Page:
“He’s overcome that and is now pushing through the other side at fringe world level.
“I can see myself going the same way with my work ethic.
“He’s just told me to ignore the criticism really. He said they’re not the ones living it. They don’t go in there and take the punches, it’s easy from your sofa to start criticizing. So he said ‘don’t let that get you down and keep working hard and doing your own thing’.”
Lightweight Campbell, part of promoter Eddie Hearn’s Matchroom stable along with Conor, admitted that advice had proved invaluable, as he had to develop a thick skin following the backlash to his last fight in Britain.
Campbell earned a tight and contentious points win in a six round bout against Spanish journeyman Sonni Martinez on the undercard of Anthony Joshua’s defeat to Oleksandr Usyk at the Tottenham Hotspur Stadium last September.
Many fans and pundits felt he undeservedly had his hand raised, and he admits the reaction was tough to take.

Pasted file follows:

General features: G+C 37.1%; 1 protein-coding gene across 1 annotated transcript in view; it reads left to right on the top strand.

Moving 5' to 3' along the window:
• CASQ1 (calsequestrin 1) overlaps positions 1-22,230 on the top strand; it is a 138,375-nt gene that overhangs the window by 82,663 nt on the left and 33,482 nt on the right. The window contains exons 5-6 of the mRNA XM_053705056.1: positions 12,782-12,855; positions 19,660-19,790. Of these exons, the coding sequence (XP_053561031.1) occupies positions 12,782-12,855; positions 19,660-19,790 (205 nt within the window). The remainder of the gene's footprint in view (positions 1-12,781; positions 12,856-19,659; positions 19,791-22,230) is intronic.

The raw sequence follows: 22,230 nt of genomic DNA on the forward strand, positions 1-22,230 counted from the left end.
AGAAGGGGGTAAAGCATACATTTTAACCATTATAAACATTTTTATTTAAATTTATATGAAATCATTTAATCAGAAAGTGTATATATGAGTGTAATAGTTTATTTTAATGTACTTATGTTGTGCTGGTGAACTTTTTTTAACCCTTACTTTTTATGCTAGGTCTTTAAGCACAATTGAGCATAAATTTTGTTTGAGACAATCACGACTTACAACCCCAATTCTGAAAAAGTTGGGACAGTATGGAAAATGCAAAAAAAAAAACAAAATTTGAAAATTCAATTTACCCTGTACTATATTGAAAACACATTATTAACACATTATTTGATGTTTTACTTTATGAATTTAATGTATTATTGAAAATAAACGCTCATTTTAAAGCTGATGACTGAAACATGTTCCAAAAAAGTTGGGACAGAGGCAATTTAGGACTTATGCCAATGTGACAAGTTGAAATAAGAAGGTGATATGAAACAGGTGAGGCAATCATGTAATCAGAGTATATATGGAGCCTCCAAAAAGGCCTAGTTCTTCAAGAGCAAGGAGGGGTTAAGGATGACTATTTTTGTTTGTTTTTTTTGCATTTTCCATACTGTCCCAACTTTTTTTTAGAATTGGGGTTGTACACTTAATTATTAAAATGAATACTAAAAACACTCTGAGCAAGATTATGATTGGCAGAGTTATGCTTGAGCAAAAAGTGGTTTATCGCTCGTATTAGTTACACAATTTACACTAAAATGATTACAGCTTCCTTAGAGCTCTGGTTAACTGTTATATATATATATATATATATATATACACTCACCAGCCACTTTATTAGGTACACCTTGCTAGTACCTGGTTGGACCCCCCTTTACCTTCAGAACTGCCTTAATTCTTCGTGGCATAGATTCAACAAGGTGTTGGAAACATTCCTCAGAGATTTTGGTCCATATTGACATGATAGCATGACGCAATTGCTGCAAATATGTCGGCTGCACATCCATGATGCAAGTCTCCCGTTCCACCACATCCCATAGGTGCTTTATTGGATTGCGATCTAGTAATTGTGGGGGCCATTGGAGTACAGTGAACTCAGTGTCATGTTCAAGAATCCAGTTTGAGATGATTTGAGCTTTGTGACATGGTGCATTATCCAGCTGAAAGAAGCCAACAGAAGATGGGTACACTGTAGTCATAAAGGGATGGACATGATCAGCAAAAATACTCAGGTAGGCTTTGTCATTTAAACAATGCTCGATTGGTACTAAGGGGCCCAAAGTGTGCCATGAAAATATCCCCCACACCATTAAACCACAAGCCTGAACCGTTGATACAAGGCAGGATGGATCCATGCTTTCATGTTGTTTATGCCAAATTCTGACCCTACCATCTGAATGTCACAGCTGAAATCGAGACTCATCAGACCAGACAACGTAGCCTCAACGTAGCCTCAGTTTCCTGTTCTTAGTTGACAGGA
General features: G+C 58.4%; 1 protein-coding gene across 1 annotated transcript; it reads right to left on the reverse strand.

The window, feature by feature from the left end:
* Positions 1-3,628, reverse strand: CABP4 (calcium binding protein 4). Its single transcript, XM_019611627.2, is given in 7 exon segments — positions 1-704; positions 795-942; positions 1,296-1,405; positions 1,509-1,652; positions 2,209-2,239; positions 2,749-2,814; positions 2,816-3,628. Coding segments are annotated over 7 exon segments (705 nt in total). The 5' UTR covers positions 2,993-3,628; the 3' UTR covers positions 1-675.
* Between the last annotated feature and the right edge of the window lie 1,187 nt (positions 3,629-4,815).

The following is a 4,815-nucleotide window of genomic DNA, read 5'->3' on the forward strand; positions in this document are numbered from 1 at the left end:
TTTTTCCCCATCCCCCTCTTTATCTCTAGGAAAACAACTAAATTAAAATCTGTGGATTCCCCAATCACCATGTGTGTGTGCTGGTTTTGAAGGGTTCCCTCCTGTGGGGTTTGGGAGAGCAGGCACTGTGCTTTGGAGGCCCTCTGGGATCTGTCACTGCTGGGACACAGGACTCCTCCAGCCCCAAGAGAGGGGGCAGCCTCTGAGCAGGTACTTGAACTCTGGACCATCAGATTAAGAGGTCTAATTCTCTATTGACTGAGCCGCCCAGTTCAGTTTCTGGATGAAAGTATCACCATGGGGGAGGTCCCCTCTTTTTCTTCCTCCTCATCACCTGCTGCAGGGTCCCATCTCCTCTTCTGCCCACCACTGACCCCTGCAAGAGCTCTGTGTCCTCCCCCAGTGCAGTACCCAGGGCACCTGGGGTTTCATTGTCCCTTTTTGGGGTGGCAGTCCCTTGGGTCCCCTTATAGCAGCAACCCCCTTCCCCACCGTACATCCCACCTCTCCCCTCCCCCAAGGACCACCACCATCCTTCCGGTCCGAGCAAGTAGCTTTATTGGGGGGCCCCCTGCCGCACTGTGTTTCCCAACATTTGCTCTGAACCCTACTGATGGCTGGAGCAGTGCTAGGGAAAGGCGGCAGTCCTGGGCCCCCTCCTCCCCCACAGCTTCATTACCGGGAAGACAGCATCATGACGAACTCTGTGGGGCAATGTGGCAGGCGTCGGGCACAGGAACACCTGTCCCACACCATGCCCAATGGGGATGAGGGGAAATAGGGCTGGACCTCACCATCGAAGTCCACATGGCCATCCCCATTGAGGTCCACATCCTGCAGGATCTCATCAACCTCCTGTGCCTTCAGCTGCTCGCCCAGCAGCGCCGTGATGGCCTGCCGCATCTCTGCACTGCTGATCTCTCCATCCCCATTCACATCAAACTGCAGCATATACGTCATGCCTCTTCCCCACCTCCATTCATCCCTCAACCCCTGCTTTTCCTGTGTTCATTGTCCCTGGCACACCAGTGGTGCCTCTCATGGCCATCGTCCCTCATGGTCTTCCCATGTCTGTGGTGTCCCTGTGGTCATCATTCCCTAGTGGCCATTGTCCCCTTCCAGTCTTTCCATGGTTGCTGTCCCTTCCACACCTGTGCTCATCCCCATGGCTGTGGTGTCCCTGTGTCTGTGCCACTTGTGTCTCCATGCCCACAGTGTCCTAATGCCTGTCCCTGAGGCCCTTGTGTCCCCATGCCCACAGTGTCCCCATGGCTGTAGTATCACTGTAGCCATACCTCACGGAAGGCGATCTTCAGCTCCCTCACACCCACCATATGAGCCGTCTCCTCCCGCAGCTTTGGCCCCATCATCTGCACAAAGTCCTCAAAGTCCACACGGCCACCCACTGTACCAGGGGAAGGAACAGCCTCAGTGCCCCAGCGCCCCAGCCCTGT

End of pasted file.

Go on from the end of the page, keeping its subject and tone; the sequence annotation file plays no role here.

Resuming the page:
“It was hard. I had time off social media and deleted everything,” he said. “As much as people say they don’t read the comments it’s impossible not to see them sometimes.
“There’s more people picking my fights apart than some of the top fighters in the country.
“You go on their Instagram, there’s a lot more criticism if you go on mine then any of those.
“People at this stage of their career don’t normally get that, they can afford to have their learning fights and mediocre performances where they’re not at their best, and no one knows about it.
“That’s how they improve. Whereas I’m doing it on show for everyone.”